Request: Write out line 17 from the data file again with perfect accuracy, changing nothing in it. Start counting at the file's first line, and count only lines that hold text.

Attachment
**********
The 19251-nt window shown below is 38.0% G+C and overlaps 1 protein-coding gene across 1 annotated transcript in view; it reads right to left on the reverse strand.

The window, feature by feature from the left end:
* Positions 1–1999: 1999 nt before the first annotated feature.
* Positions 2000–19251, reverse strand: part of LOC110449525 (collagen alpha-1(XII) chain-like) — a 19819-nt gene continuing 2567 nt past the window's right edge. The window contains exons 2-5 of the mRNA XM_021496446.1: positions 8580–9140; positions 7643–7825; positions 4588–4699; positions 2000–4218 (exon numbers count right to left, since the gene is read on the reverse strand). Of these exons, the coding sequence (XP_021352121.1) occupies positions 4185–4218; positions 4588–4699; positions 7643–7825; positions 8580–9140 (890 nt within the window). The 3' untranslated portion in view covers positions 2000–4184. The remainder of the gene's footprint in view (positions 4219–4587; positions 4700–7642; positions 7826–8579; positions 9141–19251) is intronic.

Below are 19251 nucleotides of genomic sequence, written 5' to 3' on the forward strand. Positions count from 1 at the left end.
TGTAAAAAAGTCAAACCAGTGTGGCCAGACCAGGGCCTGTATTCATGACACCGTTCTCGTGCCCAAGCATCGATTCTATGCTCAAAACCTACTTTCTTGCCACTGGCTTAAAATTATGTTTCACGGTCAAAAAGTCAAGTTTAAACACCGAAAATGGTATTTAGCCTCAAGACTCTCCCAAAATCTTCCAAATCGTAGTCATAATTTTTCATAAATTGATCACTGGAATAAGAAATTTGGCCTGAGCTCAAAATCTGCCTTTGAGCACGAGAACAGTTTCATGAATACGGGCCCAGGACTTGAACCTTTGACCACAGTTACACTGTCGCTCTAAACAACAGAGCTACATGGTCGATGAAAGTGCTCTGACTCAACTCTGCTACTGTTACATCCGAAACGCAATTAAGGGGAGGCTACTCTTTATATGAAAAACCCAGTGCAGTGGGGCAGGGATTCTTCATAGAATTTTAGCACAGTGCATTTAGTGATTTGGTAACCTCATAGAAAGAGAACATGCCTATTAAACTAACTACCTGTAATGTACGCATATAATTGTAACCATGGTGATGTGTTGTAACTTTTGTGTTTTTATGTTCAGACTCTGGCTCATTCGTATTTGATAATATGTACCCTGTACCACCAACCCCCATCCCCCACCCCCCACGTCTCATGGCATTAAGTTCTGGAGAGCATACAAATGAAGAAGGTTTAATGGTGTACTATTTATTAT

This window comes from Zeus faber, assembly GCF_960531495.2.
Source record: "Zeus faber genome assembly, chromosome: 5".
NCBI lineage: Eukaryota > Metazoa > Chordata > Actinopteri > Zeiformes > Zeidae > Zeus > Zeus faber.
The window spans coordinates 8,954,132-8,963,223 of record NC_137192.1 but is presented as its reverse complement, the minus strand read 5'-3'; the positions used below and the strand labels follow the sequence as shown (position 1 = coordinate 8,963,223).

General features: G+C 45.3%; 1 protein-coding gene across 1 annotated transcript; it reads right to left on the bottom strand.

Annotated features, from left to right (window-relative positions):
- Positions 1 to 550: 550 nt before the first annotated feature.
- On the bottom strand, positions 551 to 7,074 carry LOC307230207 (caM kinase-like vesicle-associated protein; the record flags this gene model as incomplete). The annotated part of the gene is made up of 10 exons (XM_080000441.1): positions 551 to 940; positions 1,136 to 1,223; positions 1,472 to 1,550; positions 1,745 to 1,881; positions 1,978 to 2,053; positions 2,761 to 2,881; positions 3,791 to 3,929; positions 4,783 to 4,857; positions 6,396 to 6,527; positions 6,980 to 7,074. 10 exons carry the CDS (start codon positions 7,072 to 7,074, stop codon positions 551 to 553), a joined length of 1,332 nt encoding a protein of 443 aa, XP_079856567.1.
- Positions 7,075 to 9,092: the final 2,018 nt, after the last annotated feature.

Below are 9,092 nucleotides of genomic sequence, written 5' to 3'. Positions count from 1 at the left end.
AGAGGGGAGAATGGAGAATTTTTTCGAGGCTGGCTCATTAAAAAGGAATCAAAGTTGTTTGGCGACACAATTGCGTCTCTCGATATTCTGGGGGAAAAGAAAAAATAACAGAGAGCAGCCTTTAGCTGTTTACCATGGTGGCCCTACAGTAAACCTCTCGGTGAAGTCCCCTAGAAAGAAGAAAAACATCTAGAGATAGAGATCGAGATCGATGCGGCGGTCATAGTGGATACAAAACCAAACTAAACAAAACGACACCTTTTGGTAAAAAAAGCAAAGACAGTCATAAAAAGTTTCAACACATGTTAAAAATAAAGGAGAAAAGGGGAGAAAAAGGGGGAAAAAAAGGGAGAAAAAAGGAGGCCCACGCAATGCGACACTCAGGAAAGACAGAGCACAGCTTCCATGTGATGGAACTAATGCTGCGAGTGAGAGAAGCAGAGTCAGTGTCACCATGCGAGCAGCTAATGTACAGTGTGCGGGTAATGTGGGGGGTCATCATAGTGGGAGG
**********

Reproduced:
AGAGGGGAGAATGGAGAATTTTTTCGAGGCTGGCTCATTAAAAAGGAATCAAAGTTGTTTGGCGACACAATTGCGTCTCTCGATATTCTGGGGGAAAAGAAAAAATAACAGAGAGCAGCCTTTAGCTGTTTACCATGGTGGCCCTACAGTAAACCTCTCGGTGAAGTCCCCTAGAAAGAAGAAAAACATCTAGAGATAGAGATCGAGATCGATGCGGCGGTCATAGTGGATACAAAACCAAACTAAACAAAACGACACCTTTTGGTAAAAAAAGCAAAGACAGTCATAAAAAGTTTCAACACATGTTAAAAATAAAGGAGAAAAGGGGAGAAAAAGGGGGAAAAAAAGGGAGAAAAAAGGAGGCCCACGCAATGCGACACTCAGGAAAGACAGAGCACAGCTTCCATGTGATGGAACTAATGCTGCGAGTGAGAGAAGCAGAGTCAGTGTCACCATGCGAGCAGCTAATGTACAGTGTGCGGGTAATGTGGGGGGTCATCATAGTGGGAGG